-       Marc H. Smith, École des Chartes, Paris, and Maria Gurrado, IRHT/CNRS, Paris

"Beyond Typology: Rethinking Palaeographical Categories with Computer Science?"-       Hubert Empotz, LIRIS-INSA, Lyon and Mathieu Exbrayat, LIFO, Orléans

"New Tools for Exploring, Analysing and Categorising Medieval Scripts"

-       Dominique Poirel, IRHT/CNRS, Paris

"Access to Textual Contents of Medieval Manuscripts Using Wordspotting Methods"

I don't know if any of these folks subscribe to Humanist, but perhaps if they do, they'd be willing to share presentations from this panel.  

John Unsworth

        Date: Tue, 22 Jun 2010 20:58:45 -0400
        From: Robert Kraft <kraft at sas.upenn.edu>
        Subject: Re: [Humanist] 24.136 digital palaeography?
        In-Reply-To: <20100622085343.8743C59F84 at woodward.joyent.us>

Ah yes, digital paleography. It has been more than 20 years since I 
tried to sketch out what I needed for working with the thousands of 
papyri and related fragments in the UPenn collections (primarily the 
Greek and Coptic), but have not been able to find a programmer to take 
up the challenge, although I've been told that it "should be possible." 
Here are some steps that seem to be relatively straightforward:

(1) Establish the base line of writing;
(2) Judge the degree of tilt (if any) to the writing;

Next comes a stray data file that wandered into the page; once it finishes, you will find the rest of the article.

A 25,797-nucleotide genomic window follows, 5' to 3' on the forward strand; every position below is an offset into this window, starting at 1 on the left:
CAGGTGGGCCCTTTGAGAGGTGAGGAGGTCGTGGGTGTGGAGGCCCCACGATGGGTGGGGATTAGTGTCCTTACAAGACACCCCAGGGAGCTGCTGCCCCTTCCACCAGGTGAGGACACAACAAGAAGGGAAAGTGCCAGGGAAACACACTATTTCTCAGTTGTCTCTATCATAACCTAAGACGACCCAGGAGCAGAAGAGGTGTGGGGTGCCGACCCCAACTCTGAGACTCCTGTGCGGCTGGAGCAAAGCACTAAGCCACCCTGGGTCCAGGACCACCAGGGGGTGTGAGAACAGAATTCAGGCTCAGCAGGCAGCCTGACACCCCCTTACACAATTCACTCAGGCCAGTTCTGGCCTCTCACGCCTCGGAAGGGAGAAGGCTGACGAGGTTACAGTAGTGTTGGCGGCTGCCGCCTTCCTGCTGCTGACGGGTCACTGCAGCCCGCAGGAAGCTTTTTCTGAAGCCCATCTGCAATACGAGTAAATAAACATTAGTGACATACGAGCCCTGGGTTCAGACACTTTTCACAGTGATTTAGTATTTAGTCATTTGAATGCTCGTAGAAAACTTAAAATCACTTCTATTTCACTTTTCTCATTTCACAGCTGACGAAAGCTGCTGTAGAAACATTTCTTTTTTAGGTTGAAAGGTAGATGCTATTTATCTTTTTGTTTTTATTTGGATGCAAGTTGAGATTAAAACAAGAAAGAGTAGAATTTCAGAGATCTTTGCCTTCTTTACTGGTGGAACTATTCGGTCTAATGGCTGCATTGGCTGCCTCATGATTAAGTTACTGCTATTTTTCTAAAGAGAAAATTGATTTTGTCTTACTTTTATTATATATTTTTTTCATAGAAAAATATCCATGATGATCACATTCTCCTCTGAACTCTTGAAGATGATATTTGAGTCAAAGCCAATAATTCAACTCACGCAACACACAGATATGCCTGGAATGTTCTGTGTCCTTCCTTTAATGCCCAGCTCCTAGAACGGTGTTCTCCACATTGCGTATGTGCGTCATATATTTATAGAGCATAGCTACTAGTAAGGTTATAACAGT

(3) Measure the average height of letters;
(4) Judge the width of individual letters, where possible (easiest for 
(5) Evaluate color of writing surface and of the ink;
(6) Identify individual letters by shape (OCR algorithms);
(7) Isolate unusual shapes for closer attention.

My specific needs include matching fragments that may be from the same 
document, and such "digital paleography" would be a long step in that 
direction. Further steps could include pattern matching (edges and fiber 
patterns) of fragments identified as containing similar writing, but at 
that stage, close visual attention would also be very important.

If some program(s) along these lines exist(s), I'd be anxious to put 
it/them to use. Digital images of the fragments are available, and I'm 
about to spend time attempting to group them paleographically.

Bob Kraft, UPenn Emeritus